Private Viewing: Does a British film have to be gritty and grimy to be great?

Ewan Mcgregor in Trainspotting

Ewan Mcgregor in Trainspotting

A new list of the best British films has been unleashed. Arts Editor Andrew Clarke wonders if we have had our fill of lists.

Lists, lists, lists. Our lives are full of them. The world loves a list. We are always ranking things. Even sporting events like Wimbledon are governed by rankings.

This week London listing guide Time Out issued what they claim is the definitive list of great British films. They asked critics, screenwriters, directors, producers, actors, journalists and the enigmatically-named industry players to supply their top ten British films which has been compiled in an exhaustive, genre-defining super-list.

But, how useful is it? What purpose does it serve? I know as a talking point it’s useful. It draws attention to the fact that the British film industry is one of this country’s finest assets and it’s fun to have down-the-pub discussions about the relevative merits of one film over another but can you really decide that Trainspotting is a better film than The Ladykillers? Is Lynne Ramsey’s Ratcatcher, set on a council estate, any more representative of British life than the Richard Curtis comedy Four Weddings and a Funeral? It shouldn’t be any more valid.

Casting an eye over the list, the immediate thing that leapt out at me was the fact that all the recent films are all rather grim and dare I say it worthy? The entertaining films on the list, some of which are fairly highly placed, all come from a previous age where age and black and white photography lend respectability to what would be dismissed today as an ephemeral crowd-pleaser.

You can’t help feeling that when the British start making lists there is some artistic snobbery at work. I am great believer in accessibility and balance. I always relate film watching to food. You wouldn’t eat roast beef or fish and chips at every meal so why would you only watch films with a grim social-realism bias everytime you visit the cinema.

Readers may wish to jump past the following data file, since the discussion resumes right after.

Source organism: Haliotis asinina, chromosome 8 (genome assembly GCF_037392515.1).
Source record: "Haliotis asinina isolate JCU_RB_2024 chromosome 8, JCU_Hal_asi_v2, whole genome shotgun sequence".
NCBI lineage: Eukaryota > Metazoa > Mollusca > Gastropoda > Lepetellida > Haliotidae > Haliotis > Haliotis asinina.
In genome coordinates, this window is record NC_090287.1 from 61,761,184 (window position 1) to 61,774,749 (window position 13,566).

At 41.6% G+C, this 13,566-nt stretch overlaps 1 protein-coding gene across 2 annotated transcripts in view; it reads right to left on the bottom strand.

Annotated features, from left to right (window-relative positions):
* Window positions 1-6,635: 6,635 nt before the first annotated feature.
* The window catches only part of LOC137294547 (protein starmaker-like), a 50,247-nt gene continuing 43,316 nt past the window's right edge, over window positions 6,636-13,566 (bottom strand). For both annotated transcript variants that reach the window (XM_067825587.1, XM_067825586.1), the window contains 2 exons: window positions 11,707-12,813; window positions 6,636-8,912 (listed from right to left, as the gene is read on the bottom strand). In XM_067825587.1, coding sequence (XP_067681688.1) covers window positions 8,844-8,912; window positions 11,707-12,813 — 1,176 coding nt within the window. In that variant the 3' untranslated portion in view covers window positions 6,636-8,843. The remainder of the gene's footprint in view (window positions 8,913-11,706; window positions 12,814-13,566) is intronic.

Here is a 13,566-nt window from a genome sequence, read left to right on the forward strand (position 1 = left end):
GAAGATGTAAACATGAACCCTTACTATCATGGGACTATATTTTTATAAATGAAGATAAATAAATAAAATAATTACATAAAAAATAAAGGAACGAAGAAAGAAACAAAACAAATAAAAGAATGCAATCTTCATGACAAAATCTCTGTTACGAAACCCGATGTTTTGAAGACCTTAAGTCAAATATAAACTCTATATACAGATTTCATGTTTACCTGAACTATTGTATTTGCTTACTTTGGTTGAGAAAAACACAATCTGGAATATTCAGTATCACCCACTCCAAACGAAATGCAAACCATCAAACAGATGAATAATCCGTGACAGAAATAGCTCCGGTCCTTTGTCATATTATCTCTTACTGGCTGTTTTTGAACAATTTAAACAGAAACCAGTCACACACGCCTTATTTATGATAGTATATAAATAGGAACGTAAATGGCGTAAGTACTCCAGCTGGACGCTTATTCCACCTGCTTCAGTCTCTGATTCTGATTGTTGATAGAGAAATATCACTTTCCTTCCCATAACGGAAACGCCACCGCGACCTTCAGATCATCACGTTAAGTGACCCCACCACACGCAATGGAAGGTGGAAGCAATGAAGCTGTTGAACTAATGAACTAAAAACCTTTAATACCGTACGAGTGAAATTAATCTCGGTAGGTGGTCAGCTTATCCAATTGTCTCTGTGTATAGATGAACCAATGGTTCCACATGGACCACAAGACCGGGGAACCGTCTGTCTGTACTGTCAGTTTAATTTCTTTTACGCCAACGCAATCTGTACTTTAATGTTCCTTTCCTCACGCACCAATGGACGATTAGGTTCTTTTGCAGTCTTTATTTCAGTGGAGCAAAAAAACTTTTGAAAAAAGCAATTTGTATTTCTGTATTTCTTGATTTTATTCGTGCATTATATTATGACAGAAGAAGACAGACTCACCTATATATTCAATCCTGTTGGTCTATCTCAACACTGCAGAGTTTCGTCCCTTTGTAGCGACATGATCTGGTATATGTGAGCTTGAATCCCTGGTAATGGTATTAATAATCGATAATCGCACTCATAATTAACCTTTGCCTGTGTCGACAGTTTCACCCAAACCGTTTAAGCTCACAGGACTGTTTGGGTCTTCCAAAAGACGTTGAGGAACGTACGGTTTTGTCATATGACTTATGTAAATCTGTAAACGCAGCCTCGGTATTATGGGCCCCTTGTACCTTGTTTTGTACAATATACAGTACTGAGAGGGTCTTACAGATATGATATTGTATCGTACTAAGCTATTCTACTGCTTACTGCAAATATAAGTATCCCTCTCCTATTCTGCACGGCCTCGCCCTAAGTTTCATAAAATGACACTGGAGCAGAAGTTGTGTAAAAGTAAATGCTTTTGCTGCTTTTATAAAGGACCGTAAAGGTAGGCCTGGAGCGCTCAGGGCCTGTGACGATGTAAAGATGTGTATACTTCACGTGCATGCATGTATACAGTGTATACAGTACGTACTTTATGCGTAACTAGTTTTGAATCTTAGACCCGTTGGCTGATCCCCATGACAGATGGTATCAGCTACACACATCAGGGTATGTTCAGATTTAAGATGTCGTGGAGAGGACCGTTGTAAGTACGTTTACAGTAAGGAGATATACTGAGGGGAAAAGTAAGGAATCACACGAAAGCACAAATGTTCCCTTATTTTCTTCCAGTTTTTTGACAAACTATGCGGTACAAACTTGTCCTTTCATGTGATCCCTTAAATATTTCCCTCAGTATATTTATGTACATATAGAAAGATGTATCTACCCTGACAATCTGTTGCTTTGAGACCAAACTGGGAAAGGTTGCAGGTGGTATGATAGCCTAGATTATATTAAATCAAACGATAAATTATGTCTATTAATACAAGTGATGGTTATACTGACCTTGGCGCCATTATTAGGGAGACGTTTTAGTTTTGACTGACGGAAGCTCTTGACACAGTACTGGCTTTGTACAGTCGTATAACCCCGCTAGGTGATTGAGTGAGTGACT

It’s not to say that Distant Voices, Still Lives, Kes, Performance, Naked, Nil By Mouth, Fish Tank, A Clockwork Orange, Hunger or London To Brighton are bad films because they’re not but they represent only one type of film-making. It’s like saying you can compile your ideal menu but you can only includes curries. We are not being given a genuine selection of British film-making talent. Also these are not the sort of films which have a great re-watch value. They are films that I am glad to have seen but have no burning desire to revisit any time soon.

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This list of all-time British film would carry more weight if it showed a greater breadth of work. Anything that could be described as mainstream, be it comedy or drama, seems to come from the 1940s and 50s with a few from the late 30s. Among the mainstream classics are School for Scoundels (1960), I’m All Right Jack (1959), Billy Liar (1963), Man In A White Suit (1951), Whisky Galore (1949), Dracula (1958), A Matter of Life and Death (1948), Kind Hearts and Coronets (1949), Brief Encounter (1945), The 39 Steps (1935), Black Narcissus (1947), Great Expectations (1946) and The Red Shoes (1948).

It is a miracle that Four Weddings and a Funeral makes it onto the list particularly when equally strong movies like Shakespeare In Love, Remains of the Day, Gandhi, The Madness of King George, Antonement, The English Patient and yes, even Wallace and Gromit and the Curse of the Were-Rabbit are nowhere to be seen?

I know that James Bond is represented by Dr No but can it be said that it’s the best 007 film? It’s a wonderful workman-like thriller but it doesn’t display the film-making virtuoso to be found in either From Russia With Love or Goldfinger.

Mind you they haven’t got room to fit everything in particularly when they have to make space for films that, not only, are not films but you have never heard of them. At number 76 is Penda’s Fen (1974). I looked this up and it turns out to be an obscure BBC Play For Today drama. Time Out describes it thus: “A multi-layered reading of contemporary society and its personal, social, sexual, psychic and metaphysical fault lines. Fusing Elgar’s ‘Dream of Gerontius’ with a heightened socialism of vibrantly localist empathy, and pagan belief systems with pre-Norman histories and a seriously committed – and prescient – ecological awareness, ‘Penda’s Fen’ is a unique and important statement.

It’s this sort of thing which gives film lists a bad name.

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